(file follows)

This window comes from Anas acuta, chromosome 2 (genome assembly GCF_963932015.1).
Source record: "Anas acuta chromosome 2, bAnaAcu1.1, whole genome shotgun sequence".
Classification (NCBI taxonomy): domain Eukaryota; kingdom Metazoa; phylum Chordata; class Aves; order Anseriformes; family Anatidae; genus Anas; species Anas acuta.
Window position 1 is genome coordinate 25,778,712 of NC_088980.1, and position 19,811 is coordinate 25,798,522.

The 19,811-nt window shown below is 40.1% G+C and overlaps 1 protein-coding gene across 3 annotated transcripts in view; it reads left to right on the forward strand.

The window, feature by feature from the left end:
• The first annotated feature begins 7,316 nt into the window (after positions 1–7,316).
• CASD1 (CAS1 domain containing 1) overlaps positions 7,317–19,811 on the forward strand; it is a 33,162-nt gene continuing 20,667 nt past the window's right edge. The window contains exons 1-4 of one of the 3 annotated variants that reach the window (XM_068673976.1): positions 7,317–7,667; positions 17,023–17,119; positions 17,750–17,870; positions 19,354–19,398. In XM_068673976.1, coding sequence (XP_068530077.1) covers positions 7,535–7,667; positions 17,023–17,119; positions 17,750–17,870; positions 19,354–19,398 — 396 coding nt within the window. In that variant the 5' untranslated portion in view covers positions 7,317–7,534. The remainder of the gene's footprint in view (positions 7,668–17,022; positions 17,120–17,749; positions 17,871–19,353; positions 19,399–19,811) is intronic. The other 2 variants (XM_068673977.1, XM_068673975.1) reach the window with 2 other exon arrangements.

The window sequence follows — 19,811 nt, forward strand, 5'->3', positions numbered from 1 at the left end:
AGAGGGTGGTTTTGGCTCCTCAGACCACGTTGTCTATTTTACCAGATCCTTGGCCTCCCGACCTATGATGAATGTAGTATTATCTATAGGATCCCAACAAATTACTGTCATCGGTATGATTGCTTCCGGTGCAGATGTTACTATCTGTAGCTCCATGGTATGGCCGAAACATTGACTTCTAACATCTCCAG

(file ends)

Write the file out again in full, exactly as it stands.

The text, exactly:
This window comes from Anas acuta, chromosome 2 (genome assembly GCF_963932015.1).
Source record: "Anas acuta chromosome 2, bAnaAcu1.1, whole genome shotgun sequence".
Classification (NCBI taxonomy): domain Eukaryota; kingdom Metazoa; phylum Chordata; class Aves; order Anseriformes; family Anatidae; genus Anas; species Anas acuta.
Window position 1 is genome coordinate 25,778,712 of NC_088980.1, and position 19,811 is coordinate 25,798,522.

The 19,811-nt window shown below is 40.1% G+C and overlaps 1 protein-coding gene across 3 annotated transcripts in view; it reads left to right on the forward strand.

The window, feature by feature from the left end:
• The first annotated feature begins 7,316 nt into the window (after positions 1–7,316).
• CASD1 (CAS1 domain containing 1) overlaps positions 7,317–19,811 on the forward strand; it is a 33,162-nt gene continuing 20,667 nt past the window's right edge. The window contains exons 1-4 of one of the 3 annotated variants that reach the window (XM_068673976.1): positions 7,317–7,667; positions 17,023–17,119; positions 17,750–17,870; positions 19,354–19,398. In XM_068673976.1, coding sequence (XP_068530077.1) covers positions 7,535–7,667; positions 17,023–17,119; positions 17,750–17,870; positions 19,354–19,398 — 396 coding nt within the window. In that variant the 5' untranslated portion in view covers positions 7,317–7,534. The remainder of the gene's footprint in view (positions 7,668–17,022; positions 17,120–17,749; positions 17,871–19,353; positions 19,399–19,811) is intronic. The other 2 variants (XM_068673977.1, XM_068673975.1) reach the window with 2 other exon arrangements.

The window sequence follows — 19,811 nt, forward strand, 5'->3', positions numbered from 1 at the left end:
AGAGGGTGGTTTTGGCTCCTCAGACCACGTTGTCTATTTTACCAGATCCTTGGCCTCCCGACCTATGATGAATGTAGTATTATCTATAGGATCCCAACAAATTACTGTCATCGGTATGATTGCTTCCGGTGCAGATGTTACTATCTGTAGCTCCATGGTATGGCCGAAACATTGACTTCTAACATCTCCAG